Many think of Donald Trump as a conservative Republican. Yet this is not the case, explains Pat Buchanan, who refers to an article arguing a more accurate description is “radical anti-progressive.” So who is this president and why are so many Americans having a hard time wrapping their brains around this “new breed” of politician?
By Patrick J. Buchanan
President Trump is the leader of America’s conservative party.
Yet not even his allies would describe him as a conservative in the tradition of Robert Taft, Russell Kirk or William F. Buckley.
In the primaries of 2016, all his rivals claimed the mantle of Mr. Conservative, Ronald Reagan. Yet Trump captured the party’s heart.
Who, then, and what is Donald Trump?
In a Federalist essay, “Trump Isn’t a Conservative—And That’s a Good Thing,” Frank Cannon comes close to the mark.
Trump, he writes, “would more accurately be described as a ‘radical anti-progressive’ ” who is “at war with the progressives who have co-opted American civil society.” Moreover, Trump “is willing to go further than any other previous conservative to defeat them.”
Many “elite conservatives,” writes Cannon, believe the “bedrock institutions” they treasure are “not subject to the same infectious politicization to which the rest of society has succumbed.”
This belief is naive, says Cannon, “ridiculous on its face.”
“Radical anti-progressives” recognize that many institutions—the academy, media, entertainment, and the courts—have been co-opted and corrupted by the left. And as these institutions are not what they once were, they no longer deserve the respect they once had.
Yet most conservatives will only go so far in criticizing these institutions. We see this in how cradle Catholics find it difficult to criticize the Church in which they were birthed and raised, despite scandals and alterations in the liturgy and doctrine.
Trump sees many institutions as fortresses lately captured by radical progressives that must be attacked and besieged if they are to be recaptured and liberated. Cannon deals with three such politicized institutions: the media, the NFL, and the courts.
Trump does not attack freedom of the press but rather the moral authority and legitimacy of co-opted media institutions. It is what CNN has become, not what CNN was, that Trump disrespects.
These people are political enemies posturing as journalists who create “fake news” to destroy me, says Trump. Enraged media, responding, reveal themselves to be not far removed from what Trump says they are.
And, since Trump, media credibility has plummeted.
Before 2016, the NFL was an untouchable. When the league demanded that North Carolina accept the radical transgender agenda or face NFL sanctions, the Tar Heel State capitulated. When Arizona declined to make Martin Luther King’s birthday a holiday in 1990, the NFL took away the Super Bowl. The Sun State caved.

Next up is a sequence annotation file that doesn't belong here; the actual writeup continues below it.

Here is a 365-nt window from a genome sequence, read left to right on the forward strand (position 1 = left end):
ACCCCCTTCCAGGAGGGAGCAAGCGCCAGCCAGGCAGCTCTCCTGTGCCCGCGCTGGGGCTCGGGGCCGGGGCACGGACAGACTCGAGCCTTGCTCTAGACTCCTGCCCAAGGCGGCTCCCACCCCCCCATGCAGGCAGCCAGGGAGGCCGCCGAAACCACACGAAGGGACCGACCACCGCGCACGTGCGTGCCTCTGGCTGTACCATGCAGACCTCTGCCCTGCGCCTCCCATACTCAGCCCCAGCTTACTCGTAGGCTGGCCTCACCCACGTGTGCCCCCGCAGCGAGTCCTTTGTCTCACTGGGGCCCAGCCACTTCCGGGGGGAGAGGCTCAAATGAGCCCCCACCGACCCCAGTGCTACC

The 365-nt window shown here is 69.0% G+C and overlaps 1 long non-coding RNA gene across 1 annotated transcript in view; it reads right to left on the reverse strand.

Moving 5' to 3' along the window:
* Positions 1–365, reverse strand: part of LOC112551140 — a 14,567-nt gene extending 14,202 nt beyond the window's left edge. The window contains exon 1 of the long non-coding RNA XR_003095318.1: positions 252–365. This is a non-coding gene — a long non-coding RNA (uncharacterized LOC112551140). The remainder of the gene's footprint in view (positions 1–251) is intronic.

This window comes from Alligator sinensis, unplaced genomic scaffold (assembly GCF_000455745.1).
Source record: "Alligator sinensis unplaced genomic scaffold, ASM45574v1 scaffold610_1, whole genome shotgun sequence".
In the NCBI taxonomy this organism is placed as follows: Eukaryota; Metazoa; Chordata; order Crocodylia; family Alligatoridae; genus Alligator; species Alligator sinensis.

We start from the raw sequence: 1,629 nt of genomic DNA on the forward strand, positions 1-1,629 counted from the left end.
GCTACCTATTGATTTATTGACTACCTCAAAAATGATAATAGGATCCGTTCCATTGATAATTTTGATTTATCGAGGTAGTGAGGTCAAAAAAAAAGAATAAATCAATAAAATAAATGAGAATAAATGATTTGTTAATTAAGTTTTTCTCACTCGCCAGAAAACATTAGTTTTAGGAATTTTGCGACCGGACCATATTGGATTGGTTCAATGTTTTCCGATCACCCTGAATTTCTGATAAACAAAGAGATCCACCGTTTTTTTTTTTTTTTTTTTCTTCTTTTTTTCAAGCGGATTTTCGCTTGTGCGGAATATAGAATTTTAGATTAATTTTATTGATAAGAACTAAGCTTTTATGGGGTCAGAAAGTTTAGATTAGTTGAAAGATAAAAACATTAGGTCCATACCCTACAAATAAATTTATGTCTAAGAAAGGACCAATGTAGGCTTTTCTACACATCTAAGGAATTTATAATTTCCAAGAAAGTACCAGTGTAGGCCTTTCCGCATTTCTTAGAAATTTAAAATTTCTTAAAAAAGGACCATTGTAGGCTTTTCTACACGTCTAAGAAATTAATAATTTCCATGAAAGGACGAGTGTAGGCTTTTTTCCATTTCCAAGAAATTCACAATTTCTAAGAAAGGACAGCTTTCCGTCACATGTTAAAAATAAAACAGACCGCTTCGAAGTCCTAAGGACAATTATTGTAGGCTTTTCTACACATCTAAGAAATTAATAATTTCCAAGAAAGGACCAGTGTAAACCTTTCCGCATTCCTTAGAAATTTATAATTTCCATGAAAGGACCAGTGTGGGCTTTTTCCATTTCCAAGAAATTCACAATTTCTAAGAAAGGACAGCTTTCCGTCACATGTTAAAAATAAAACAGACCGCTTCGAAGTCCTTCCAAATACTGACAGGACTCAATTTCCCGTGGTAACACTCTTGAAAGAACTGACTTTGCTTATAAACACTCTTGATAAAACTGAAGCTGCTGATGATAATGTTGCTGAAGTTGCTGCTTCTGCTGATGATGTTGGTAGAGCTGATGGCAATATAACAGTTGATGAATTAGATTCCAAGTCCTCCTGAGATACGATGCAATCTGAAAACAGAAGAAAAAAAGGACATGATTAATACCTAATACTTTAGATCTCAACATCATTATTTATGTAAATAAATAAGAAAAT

This year, the league demanded respect for the beliefs and behavior of NFL players insulting Old Glory by “taking a knee” during the national anthem.
Many conservative politicians and commentators, fearing the NFL’s almost mythic popularity in Middle America, remained mute.
But believing instinctively America would side with him, Trump delivered a full-throated defense of the flag and called for kicking the kneelers off the field, out of the game, and off the team.
“Fire them!” Trump bellowed.
And Trump triumphed. The NFL lost fans and viewers. The players ended the protests. No one took a knee at the Super Bowl.
Before Trump, the FBI was sacrosanct. But Trump savaged an insiders’ cabal at the top of the FBI he saw as having plotted to defeat him.
Trump has not attacked an independent judiciary, but courts like the Ninth Circuit, controlled by progressives and abusing their offices to advance progressive goals, and federal judges using lifetime tenure and political immunity to usurp powers that belong to the president—on immigration, for example.
Among the reasons Congress is disrespected is that it let the Supreme Court seize its power over social policy and convert itself into a judicial dictatorship—above Congress.
Trump is no Beltway conservative, writes Cannon.
“Trump doesn’t play by these ridiculous rules designed to keep conservatives stuck in a perpetual state of losing—a made-for-CNN version of the undefeated Harlem Globetrotters versus the winless Washington Generals. Trump instead seeks to fight and delegitimize any institution the Left has captured and rebuild it from the ground up.”
The Trump supporters who most relish the wars he is waging are the “Middle American Radicals,” of whom my columnist-colleague and late friend Sam Francis used to write.
There was a time such as today before in America.
After World War II, as it became clear our long-ruling liberal elites had blundered horribly in trusting Stalin, patriots arose to cleanse our institutions of treason and its fellow travelers.
The Hollywood Ten were exposed and went to jail. Nixon nailed Alger Hiss. Truman used the Smith Act to shut down Stalin’s subsidiary, the Communist Party USA. Spies in the atom bomb program were run down. The Rosenbergs went to the electric chair.
Liberals call it the “Red Scare.” And they are right to do so.
For when the patriots of the Greatest Generation like Jack Kennedy and Richard Nixon and Joe McCarthy came home from the war and went after them, the nation’s Reds had never been so scared in their entire lives.
Pat Buchanan is a writer, political commentator and presidential candidate. He is the author of a new book, Nixon’s White House Wars: The Battles That Made and Broke a President and Divided America Forever and previous titles including The Greatest Comeback: How Richard Nixon Rose From Defeat to Create the New Majority. Both are available from the AFP Online Store.
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